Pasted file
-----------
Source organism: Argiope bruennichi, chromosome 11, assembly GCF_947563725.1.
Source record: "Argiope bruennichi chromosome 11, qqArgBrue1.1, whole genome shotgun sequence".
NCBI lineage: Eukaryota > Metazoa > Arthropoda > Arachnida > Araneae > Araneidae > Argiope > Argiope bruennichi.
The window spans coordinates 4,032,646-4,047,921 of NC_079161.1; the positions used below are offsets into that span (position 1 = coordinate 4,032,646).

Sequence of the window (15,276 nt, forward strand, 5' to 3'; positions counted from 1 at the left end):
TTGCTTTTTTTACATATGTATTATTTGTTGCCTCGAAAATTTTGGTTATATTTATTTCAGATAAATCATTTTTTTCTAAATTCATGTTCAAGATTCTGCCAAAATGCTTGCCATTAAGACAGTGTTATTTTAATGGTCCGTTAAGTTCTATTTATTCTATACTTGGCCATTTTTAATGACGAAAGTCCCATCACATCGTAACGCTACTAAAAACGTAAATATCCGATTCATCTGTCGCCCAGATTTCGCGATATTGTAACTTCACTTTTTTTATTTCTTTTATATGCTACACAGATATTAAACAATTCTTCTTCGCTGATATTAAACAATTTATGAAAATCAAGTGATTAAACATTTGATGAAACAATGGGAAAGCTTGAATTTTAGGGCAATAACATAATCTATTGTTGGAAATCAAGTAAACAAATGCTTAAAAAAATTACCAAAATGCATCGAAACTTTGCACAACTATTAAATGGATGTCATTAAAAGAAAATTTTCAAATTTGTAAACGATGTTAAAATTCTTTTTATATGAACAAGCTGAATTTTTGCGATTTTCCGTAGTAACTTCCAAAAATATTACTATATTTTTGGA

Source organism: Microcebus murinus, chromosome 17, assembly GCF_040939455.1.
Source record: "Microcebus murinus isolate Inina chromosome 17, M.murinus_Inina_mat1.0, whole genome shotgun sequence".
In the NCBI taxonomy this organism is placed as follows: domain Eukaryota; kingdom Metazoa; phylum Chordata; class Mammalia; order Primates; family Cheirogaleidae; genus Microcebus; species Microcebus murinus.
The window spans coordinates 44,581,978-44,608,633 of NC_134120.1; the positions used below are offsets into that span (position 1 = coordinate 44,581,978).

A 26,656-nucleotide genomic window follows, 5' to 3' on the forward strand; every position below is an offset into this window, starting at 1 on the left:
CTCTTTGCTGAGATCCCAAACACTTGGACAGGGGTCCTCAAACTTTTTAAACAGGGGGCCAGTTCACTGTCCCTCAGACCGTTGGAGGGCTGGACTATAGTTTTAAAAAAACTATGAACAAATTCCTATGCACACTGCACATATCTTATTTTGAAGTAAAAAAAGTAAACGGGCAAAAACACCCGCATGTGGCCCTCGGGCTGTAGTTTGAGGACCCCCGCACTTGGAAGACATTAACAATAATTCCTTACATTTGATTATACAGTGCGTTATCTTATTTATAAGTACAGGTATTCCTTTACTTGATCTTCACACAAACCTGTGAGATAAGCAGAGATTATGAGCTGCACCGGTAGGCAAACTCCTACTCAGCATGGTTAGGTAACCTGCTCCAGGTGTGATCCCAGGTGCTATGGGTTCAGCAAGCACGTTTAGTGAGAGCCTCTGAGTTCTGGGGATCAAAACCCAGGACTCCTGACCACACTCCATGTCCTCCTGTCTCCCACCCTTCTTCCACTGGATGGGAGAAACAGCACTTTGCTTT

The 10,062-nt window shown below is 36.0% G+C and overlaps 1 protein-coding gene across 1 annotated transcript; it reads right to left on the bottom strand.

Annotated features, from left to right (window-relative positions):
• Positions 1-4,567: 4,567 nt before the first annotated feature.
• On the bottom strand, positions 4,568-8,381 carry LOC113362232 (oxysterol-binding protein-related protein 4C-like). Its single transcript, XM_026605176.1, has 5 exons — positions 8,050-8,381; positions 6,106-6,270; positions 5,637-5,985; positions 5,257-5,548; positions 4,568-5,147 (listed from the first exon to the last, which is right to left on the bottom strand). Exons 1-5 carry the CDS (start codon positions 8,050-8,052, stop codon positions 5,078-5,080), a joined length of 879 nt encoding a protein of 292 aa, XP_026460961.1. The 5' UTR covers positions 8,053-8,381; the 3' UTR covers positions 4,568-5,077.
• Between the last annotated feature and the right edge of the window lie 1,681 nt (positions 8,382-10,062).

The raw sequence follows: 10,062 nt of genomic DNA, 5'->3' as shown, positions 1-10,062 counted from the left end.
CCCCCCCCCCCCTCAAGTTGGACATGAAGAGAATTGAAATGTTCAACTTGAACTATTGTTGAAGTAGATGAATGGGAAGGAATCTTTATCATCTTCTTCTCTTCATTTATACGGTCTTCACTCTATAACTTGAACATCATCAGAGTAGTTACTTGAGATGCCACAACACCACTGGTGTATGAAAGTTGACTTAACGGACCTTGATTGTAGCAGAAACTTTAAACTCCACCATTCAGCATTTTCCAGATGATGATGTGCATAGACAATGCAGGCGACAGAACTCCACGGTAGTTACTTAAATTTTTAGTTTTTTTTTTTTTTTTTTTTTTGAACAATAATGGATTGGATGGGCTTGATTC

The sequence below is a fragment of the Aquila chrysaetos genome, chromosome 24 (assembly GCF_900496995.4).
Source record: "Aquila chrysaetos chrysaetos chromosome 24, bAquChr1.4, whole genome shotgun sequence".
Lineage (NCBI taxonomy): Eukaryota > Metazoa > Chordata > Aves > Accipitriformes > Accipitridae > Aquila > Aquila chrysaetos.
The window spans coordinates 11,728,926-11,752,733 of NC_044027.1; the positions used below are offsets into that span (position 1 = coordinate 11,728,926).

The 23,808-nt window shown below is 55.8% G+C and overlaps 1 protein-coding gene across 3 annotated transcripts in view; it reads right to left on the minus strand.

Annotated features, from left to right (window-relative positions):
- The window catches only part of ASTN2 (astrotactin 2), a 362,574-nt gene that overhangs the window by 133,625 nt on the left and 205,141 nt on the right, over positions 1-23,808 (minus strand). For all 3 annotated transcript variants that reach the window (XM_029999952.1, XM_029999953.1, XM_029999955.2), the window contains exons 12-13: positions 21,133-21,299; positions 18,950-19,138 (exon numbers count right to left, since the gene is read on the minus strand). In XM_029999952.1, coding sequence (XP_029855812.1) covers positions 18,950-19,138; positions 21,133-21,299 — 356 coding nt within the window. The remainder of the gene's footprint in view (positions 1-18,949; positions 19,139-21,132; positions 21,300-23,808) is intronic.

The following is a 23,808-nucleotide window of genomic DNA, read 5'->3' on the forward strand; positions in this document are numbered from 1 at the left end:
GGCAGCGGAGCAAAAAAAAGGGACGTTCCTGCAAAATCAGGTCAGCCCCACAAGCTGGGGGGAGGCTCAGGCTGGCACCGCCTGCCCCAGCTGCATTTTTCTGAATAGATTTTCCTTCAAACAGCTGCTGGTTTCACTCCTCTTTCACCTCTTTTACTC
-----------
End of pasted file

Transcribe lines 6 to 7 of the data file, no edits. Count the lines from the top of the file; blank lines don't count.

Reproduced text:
TTGCTTTTTTTACATATGTATTATTTGTTGCCTCGAAAATTTTGGTTATATTTATTTCAGATAAATCATTTTTTTCTAAATTCATGTTCAAGATTCTGCCAAAATGCTTGCCATTAAGACAGTGTTATTTTAATGGTCCGTTAAGTTCTATTTATTCTATACTTGGCCATTTTTAATGACGAAAGTCCCATCACATCGTAACGCTACTAAAAACGTAAATATCCGATTCATCTGTCGCCCAGATTTCGCGATATTGTAACTTCACTTTTTTTATTTCTTTTATATGCTACACAGATATTAAACAATTCTTCTTCGCTGATATTAAACAATTTATGAAAATCAAGTGATTAAACATTTGATGAAACAATGGGAAAGCTTGAATTTTAGGGCAATAACATAATCTATTGTTGGAAATCAAGTAAACAAATGCTTAAAAAAATTACCAAAATGCATCGAAACTTTGCACAACTATTAAATGGATGTCATTAAAAGAAAATTTTCAAATTTGTAAACGATGTTAAAATTCTTTTTATATGAACAAGCTGAATTTTTGCGATTTTCCGTAGTAACTTCCAAAAATATTACTATATTTTTGGA

Source organism: Microcebus murinus, chromosome 17, assembly GCF_040939455.1.